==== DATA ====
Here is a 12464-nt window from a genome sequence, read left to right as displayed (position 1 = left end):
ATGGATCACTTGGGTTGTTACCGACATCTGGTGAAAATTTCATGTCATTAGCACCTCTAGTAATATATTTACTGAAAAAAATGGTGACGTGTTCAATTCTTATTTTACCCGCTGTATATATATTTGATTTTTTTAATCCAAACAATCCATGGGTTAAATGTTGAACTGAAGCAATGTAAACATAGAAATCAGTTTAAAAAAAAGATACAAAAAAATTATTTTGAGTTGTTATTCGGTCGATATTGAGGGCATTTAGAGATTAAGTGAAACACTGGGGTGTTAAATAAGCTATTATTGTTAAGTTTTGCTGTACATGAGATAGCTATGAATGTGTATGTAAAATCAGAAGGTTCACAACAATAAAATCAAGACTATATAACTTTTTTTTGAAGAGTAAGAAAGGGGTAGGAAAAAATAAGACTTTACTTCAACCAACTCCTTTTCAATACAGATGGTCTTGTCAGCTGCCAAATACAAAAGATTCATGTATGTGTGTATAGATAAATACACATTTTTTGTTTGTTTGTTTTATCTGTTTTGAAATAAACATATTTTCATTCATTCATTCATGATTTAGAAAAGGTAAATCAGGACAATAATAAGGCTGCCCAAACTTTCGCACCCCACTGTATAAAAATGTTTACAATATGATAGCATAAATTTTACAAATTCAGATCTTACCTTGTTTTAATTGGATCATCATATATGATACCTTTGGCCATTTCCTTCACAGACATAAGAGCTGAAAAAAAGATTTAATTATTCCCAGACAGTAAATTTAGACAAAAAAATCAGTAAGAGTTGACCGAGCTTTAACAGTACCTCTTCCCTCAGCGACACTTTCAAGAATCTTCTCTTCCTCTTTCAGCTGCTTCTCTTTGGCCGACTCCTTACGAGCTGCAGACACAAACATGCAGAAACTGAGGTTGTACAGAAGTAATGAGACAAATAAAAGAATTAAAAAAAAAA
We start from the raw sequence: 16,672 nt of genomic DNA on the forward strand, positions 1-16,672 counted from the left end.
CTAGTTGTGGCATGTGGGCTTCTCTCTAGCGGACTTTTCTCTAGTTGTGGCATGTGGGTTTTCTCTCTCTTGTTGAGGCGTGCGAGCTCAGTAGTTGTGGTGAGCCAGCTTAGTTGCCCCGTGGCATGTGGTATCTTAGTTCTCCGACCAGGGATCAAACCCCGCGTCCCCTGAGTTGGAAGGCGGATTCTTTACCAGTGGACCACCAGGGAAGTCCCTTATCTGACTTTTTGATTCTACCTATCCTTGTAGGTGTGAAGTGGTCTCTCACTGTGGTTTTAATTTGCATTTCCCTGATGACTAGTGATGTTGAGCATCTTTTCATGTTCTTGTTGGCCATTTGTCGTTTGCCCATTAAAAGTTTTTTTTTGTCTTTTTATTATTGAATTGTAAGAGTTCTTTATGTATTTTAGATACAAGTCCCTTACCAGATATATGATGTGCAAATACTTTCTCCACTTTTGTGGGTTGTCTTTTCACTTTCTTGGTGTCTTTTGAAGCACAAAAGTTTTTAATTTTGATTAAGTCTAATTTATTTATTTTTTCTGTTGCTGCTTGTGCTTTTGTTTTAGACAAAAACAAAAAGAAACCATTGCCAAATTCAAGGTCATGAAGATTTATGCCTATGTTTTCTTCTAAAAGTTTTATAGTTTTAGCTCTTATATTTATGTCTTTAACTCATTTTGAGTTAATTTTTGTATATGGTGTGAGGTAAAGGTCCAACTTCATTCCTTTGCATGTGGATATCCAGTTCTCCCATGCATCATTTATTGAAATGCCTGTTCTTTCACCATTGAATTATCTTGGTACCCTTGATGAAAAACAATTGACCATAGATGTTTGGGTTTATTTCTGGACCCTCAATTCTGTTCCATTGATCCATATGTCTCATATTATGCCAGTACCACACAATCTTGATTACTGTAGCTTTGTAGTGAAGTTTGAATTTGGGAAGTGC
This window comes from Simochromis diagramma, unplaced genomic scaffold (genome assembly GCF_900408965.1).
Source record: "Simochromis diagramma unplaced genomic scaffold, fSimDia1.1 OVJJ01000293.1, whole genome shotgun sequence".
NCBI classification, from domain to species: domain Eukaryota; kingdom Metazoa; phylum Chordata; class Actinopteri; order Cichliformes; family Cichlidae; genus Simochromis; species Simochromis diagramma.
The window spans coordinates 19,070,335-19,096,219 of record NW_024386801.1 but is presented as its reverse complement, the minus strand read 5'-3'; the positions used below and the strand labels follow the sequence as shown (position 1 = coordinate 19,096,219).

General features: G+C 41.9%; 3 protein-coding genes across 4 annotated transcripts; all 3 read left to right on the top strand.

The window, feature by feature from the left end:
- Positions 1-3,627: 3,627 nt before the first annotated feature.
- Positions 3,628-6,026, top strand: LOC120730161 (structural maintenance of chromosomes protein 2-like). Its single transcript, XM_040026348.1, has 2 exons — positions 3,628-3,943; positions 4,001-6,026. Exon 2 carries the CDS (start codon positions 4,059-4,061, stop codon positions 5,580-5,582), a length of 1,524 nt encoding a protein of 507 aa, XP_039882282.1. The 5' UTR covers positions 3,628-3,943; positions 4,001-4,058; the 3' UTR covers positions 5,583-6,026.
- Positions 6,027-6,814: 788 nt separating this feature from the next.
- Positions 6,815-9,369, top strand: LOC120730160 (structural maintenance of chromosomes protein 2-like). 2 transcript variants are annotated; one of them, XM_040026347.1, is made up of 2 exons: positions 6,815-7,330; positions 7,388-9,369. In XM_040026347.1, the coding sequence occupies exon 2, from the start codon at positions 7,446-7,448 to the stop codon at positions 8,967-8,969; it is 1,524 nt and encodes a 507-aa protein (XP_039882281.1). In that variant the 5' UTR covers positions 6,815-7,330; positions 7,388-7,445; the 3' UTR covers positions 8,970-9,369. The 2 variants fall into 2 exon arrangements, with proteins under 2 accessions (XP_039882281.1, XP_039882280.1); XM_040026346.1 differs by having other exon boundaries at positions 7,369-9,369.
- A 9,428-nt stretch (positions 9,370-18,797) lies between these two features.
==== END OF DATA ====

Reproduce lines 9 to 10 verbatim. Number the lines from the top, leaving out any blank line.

General features: G+C 41.9%; 3 protein-coding genes across 4 annotated transcripts; all 3 read left to right on the top strand.

The window, feature by feature from the left end: